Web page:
I was so surprised that Rumi saw no upward movement as a girl name. Remi is rising fast, Rooney is inching upward, and then Rumi — a name that sounds like a mix between the two — gets the stamp of approval from Queen Bey herself. And still it doesn’t budge. I’m scratching my head over this one.
I’m always fascinated to see how name usage is influenced by events/people that are perceived as negative. Sometimes the associations drag them down, but sometimes the mere exposure lifts them up. In the case of Harvey, we had not one but two negative things: a destructive storm and a sexual predator. And yet, the name continued to rise.
It was neat to see Eclipse debut in the data. We already knew that a few babies got the name thanks to the news, but apparently there were a few more–just enough to nudge the name up to that 5-baby threshold. I wonder how much the August solar eclipse contributed to the rise of the names Luna, Moon, and Shadow in 2017.
How about you? Did the movement (or non-movement) of any of these names surprise you?
[Disclaimer: Some of the names above were already moving in the direction indicated, and some were no doubt influenced by more than a single pop culture person/event. I leave it up to you to judge the degree/nature of pop culture influence in each case.]
It’s time for the annual Pop Culture Baby Name Game!
This year we’re kicking things off January 8th, the birthday of Elvis Presley! (He was born in 1935 and would have been 83 today.)
So how do you play the game? Just brainstorm for baby names that could have gotten a boost in usage in 2017 thanks to the influence popular culture: movies, music, television, social media, video games, sports, politics, products, trends, and so forth.
Here are the names we’ve come up with so far:
Amilyn – movie Star Wars: The Last Jedi (stolen from Abby)
In the early ’90s, he and wife, Pam, who grew up in Pinellas County, settled down in the Sunshine State, drawn by family ties and the promise of a nice, safe community in which to raise their son, Robin Taylor, now 23, and daughter, Robin-Sailor, 15. (Zander’s go-to line about his kids’ quirky names: “My wife just calls us Robin, and we all come running.”)
On November 7 1955, part-way through a two-year, Guggenheim-funded voyage around America, the photographer Robert Frank was arrested by Arkansas state police who suspected he was a communist. Their reasons: he was a shabbily dressed foreigner, he was Jewish, he had letters of reference from people with Russian-sounding names, he had photographed the Ford plant, possessed foreign whisky and his children had foreign names (Pablo and Andrea).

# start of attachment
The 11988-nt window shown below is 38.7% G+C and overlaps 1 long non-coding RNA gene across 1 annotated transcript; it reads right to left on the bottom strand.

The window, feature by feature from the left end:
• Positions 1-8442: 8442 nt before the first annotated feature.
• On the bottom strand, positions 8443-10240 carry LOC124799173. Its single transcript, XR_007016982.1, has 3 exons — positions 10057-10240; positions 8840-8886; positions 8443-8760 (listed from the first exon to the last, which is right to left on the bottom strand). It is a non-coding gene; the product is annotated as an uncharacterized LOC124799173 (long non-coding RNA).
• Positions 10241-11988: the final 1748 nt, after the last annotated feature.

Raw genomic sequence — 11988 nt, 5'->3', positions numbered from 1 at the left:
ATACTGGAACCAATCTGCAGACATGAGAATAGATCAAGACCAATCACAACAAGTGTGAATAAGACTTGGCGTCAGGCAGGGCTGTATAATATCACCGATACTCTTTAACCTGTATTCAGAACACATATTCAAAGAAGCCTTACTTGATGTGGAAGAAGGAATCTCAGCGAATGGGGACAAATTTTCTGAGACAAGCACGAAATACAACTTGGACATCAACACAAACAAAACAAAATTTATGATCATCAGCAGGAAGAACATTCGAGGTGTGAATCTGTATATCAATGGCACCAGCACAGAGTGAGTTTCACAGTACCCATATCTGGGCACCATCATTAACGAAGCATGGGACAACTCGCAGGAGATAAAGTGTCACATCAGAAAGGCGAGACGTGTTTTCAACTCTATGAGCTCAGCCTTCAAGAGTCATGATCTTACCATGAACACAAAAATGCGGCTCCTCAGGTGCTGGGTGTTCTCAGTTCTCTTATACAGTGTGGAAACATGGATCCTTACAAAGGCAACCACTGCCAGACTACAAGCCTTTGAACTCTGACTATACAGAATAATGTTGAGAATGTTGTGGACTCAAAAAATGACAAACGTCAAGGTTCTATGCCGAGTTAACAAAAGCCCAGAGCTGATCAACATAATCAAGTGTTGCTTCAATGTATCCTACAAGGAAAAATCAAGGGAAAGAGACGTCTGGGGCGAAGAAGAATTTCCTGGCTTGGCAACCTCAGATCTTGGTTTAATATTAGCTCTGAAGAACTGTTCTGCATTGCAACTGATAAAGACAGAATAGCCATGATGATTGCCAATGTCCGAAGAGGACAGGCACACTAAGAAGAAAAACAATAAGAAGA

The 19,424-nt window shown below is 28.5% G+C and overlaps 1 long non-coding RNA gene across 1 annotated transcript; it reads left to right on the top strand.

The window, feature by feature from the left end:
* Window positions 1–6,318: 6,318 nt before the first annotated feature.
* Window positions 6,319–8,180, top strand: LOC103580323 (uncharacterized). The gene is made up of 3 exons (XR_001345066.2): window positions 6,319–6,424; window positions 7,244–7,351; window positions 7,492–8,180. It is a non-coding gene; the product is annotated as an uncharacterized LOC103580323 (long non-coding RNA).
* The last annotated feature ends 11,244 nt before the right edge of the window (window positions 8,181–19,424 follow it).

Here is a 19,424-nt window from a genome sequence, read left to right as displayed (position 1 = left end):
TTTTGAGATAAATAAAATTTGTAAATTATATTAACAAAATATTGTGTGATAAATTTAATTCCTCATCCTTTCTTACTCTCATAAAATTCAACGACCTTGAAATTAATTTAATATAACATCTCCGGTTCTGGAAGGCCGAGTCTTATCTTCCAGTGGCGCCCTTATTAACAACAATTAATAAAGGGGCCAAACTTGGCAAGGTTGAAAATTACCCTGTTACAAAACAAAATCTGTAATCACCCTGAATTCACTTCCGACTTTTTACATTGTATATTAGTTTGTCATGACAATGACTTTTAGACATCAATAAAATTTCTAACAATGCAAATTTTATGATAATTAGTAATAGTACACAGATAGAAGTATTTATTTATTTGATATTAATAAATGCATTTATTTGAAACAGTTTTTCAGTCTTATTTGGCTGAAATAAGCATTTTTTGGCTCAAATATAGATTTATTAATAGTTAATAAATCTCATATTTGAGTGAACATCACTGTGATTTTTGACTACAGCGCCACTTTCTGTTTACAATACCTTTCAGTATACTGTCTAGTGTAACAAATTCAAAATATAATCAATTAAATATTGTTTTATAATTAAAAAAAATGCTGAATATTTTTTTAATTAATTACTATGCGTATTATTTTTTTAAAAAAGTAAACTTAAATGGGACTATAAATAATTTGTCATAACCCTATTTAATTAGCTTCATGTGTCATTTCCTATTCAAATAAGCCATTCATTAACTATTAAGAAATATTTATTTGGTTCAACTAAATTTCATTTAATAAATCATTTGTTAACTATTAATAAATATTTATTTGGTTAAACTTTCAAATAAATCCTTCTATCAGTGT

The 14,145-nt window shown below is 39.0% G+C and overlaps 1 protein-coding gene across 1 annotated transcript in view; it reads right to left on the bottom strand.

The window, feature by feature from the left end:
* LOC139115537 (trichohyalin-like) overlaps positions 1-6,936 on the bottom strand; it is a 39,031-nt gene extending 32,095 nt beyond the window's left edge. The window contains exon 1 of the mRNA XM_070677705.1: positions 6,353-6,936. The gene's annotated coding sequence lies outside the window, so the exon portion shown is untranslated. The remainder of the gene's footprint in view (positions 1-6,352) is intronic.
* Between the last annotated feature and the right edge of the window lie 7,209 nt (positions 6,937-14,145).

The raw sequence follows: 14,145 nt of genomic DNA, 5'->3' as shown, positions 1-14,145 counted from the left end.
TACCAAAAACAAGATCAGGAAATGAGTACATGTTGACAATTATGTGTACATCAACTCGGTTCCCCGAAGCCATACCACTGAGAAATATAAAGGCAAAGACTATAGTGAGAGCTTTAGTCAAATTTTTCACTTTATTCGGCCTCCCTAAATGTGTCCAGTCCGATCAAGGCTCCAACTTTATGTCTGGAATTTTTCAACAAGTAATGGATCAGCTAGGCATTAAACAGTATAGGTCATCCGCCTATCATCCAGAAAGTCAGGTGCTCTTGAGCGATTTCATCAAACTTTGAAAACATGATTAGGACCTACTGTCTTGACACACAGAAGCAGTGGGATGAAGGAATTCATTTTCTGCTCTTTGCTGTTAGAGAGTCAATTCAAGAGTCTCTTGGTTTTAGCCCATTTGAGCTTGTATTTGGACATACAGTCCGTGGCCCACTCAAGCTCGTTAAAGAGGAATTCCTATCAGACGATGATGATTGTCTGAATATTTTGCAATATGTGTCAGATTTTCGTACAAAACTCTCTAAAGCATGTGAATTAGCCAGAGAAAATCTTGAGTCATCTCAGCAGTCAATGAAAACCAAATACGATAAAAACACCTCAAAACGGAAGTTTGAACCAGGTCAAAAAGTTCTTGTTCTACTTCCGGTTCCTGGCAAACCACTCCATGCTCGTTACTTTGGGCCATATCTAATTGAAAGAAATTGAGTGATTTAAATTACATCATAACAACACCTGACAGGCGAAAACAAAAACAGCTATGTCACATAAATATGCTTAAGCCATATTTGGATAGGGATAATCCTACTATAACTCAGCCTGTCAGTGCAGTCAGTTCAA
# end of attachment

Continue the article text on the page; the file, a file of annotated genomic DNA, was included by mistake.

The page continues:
Contrary to what one might think, Rex Reason was his birth name, not one dreamed up by a Hollywood executive. Universal Pictures, in fact, had billed him as “Bart Roberts” in a couple of films before he insisted on being credited with his real name.
There seemed to be a bit of destiny attached. Her middle name, Ka-polioka’ehukai, means Heart of the Sea.
“Most Hawaiian grandparents name you before you’re born,” she says. “They have a dream or something that tells them what the name will be.” Hawaiians also have a knack for giving people rhythmic, dead-on nicknames, and for young Rell they had a beauty: Rella Propella.
“My godmother called me that because I was always moving so fast,” says Rell. “To this day, people think my real name is Rella. Actually I was born Roella, a combination of my parents’ names: Roen and Elbert. But I hated it, and no one used it, so I changed it to Rell.”
When [Kelechi Eke] was born, his mother experienced dangerous complications, which his parents acknowledged in his naming. In Igbo, Kelechi means “thank God”, and Eke means “creation”. The usual Igbo name for God, Chineke, means literally, “God of Creation”, and you can see both elements (chi + eke) in his two names. When K.C.’s own son was born, it was in the wake of difficulties in bringing his wife to the United States; consequently, they chose the name Oluchi, meaning “God’s work”, suggesting their gratitude that the immigration problems were resolved before his mother went into labor.
My name is Tsh Oxenreider, and no, my name is not a typo (one of the first things people ask). It’s pronounced “Tish.” No reason, really, except that my parents were experimental with their names choices in the 70s. Until my younger brother was born in the 80s, whom they named Josh, quite possibly one of the most common names for people his age. Who knows what they were thinking, really.